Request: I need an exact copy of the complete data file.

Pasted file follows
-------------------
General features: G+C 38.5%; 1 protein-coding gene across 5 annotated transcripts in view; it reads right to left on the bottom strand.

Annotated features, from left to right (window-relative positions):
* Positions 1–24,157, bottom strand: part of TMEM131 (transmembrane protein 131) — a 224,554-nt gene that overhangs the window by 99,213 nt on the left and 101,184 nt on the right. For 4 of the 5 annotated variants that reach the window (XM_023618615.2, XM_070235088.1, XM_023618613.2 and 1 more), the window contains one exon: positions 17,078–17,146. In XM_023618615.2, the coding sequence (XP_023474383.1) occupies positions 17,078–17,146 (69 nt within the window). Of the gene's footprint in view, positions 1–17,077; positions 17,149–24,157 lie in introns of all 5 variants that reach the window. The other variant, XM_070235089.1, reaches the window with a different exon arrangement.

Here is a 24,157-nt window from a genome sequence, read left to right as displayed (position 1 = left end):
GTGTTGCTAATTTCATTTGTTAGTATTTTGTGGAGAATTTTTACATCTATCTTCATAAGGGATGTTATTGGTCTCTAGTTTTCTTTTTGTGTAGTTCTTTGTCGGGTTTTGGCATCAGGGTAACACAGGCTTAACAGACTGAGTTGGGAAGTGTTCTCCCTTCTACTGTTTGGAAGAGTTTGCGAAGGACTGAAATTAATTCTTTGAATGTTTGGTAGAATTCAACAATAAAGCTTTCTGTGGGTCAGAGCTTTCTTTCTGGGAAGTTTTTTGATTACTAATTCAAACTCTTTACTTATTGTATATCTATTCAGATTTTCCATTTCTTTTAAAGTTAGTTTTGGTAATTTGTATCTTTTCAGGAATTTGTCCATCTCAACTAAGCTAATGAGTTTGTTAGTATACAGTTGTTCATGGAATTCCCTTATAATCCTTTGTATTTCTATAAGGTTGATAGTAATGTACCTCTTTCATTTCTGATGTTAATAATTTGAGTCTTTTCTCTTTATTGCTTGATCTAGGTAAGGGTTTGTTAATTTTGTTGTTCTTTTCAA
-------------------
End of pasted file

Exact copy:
General features: G+C 38.5%; 1 protein-coding gene across 5 annotated transcripts in view; it reads right to left on the bottom strand.

Annotated features, from left to right (window-relative positions):
* Positions 1–24,157, bottom strand: part of TMEM131 (transmembrane protein 131) — a 224,554-nt gene that overhangs the window by 99,213 nt on the left and 101,184 nt on the right. For 4 of the 5 annotated variants that reach the window (XM_023618615.2, XM_070235088.1, XM_023618613.2 and 1 more), the window contains one exon: positions 17,078–17,146. In XM_023618615.2, the coding sequence (XP_023474383.1) occupies positions 17,078–17,146 (69 nt within the window). Of the gene's footprint in view, positions 1–17,077; positions 17,149–24,157 lie in introns of all 5 variants that reach the window. The other variant, XM_070235089.1, reaches the window with a different exon arrangement.

Here is a 24,157-nt window from a genome sequence, read left to right as displayed (position 1 = left end):
GTGTTGCTAATTTCATTTGTTAGTATTTTGTGGAGAATTTTTACATCTATCTTCATAAGGGATGTTATTGGTCTCTAGTTTTCTTTTTGTGTAGTTCTTTGTCGGGTTTTGGCATCAGGGTAACACAGGCTTAACAGACTGAGTTGGGAAGTGTTCTCCCTTCTACTGTTTGGAAGAGTTTGCGAAGGACTGAAATTAATTCTTTGAATGTTTGGTAGAATTCAACAATAAAGCTTTCTGTGGGTCAGAGCTTTCTTTCTGGGAAGTTTTTTGATTACTAATTCAAACTCTTTACTTATTGTATATCTATTCAGATTTTCCATTTCTTTTAAAGTTAGTTTTGGTAATTTGTATCTTTTCAGGAATTTGTCCATCTCAACTAAGCTAATGAGTTTGTTAGTATACAGTTGTTCATGGAATTCCCTTATAATCCTTTGTATTTCTATAAGGTTGATAGTAATGTACCTCTTTCATTTCTGATGTTAATAATTTGAGTCTTTTCTCTTTATTGCTTGATCTAGGTAAGGGTTTGTTAATTTTGTTGTTCTTTTCAA